Sunday, November 13, 2005

Trust: A Leader's Best Kept Secret

(Part One of a multi part series)

Trust is elusive. You definitely know when you have it and most definitely know when you do not. But, if you have ever tried to define it to others, or done research to find a "true" definition of trust, you probably found that there are as many definitions as there are great leaders or writers. In this short series we are going to examine one definition of trust and how leaders earn and receive trust from others.

Trust forms the foundation for effective communication, employee retention, employee motivation and contribution of their discretionary energy which is the "extra effort" that people voluntarily invest in their workplace. When there is trust within this relationship or organization, goals and objectives, and almost everything else, is easier to achieve.

Dr. Duane C. Tway, Jr. wrote, in his 1993 book, A Construct of Trust, saying:

"There exists today, no practical construct of Trust that allows us to design and implement organizational interventions to significantly increase trust levels between people. We all think we know what Trust is from our own experience, but we don't know much about how to improve it. Why? I believe it is because we have been taught to look at Trust as if it were a single entity."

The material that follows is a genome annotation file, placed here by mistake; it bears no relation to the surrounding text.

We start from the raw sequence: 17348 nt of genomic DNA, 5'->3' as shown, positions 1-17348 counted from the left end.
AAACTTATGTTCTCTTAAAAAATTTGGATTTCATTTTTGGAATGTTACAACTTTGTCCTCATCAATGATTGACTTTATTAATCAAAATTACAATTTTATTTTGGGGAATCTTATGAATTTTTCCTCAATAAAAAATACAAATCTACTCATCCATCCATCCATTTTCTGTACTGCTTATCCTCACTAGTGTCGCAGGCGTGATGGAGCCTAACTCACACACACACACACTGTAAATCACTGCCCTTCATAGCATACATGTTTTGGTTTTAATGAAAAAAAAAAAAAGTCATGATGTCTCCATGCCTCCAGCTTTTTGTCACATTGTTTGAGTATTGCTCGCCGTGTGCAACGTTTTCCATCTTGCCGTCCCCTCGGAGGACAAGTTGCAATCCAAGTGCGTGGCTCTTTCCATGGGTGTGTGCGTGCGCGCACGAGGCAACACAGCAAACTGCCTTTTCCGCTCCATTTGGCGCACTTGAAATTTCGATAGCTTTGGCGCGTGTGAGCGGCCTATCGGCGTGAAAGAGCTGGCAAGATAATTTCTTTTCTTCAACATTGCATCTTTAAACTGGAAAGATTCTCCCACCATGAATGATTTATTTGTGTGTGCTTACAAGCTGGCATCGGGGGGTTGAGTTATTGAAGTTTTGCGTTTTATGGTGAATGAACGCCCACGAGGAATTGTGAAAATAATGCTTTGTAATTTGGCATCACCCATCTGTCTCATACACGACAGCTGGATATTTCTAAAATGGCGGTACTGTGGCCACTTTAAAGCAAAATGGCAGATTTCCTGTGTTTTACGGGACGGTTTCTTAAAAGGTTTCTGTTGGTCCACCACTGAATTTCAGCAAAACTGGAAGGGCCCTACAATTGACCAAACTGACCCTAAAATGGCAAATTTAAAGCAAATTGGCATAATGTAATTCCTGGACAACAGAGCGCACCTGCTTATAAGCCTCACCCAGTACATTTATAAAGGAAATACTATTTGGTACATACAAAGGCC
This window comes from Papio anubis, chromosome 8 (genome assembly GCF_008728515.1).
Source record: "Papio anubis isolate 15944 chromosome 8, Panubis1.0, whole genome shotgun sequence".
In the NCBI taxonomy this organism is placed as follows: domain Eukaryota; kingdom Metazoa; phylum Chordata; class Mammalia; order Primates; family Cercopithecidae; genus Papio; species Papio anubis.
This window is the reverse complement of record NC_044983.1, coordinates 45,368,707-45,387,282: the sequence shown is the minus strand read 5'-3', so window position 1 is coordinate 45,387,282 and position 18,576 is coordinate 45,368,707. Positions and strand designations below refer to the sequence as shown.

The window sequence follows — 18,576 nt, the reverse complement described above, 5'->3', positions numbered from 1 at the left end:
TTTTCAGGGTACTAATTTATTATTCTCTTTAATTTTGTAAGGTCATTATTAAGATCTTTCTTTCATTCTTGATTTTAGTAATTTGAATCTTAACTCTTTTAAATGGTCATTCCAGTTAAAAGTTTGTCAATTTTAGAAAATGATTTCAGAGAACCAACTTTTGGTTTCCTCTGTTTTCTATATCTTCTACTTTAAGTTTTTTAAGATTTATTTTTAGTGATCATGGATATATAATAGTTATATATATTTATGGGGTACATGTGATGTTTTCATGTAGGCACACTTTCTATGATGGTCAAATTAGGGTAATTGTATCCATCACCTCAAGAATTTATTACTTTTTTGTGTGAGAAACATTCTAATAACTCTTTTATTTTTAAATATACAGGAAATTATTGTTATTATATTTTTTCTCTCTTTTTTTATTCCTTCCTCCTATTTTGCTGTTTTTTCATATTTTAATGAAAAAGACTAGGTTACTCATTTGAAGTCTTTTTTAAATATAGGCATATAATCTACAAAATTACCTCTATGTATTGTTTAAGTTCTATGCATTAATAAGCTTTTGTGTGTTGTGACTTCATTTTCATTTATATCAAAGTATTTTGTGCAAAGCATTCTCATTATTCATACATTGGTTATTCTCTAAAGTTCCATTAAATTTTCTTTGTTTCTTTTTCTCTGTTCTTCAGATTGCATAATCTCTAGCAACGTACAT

He goes on further to define trust as:

"..the state of readiness for unguarded interaction with someone or something."

Tway developed a model of trust that includes three components. He calls the model a "construct" because it is "constructed" of these three components which include:
  • "... the capacity for trusting,
  • the perception of competence,
  • and the perception of intentions."

If you think about trust using these three components it will make it much easier to understand its dynamic and use within the workforce. The capacity for trusting really means that the entire collection of your total life experiences will have developed your current capacity and willingness to risk trusting others.

The perception of competence is a compilation of your perception of your ability and the ability of others with whom you work to perform competently at whatever is needed in your current situation.

The perception of intentions, as defined by Tway, is comprised of your perception that the actions, words, direction, goals or decisions of yourself, and/or the organization, are motivated by mutually-serving rather than self-serving intentions.

In future postings we will explore why trust is critical to a healthy organization, the critical role that a supervisor or leader play in building trust and the specific steps that can be taken to accomplish this successfully.

Copyright M. A. Webb, 2005. All Rights Reserved

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1 comment:

joy said...


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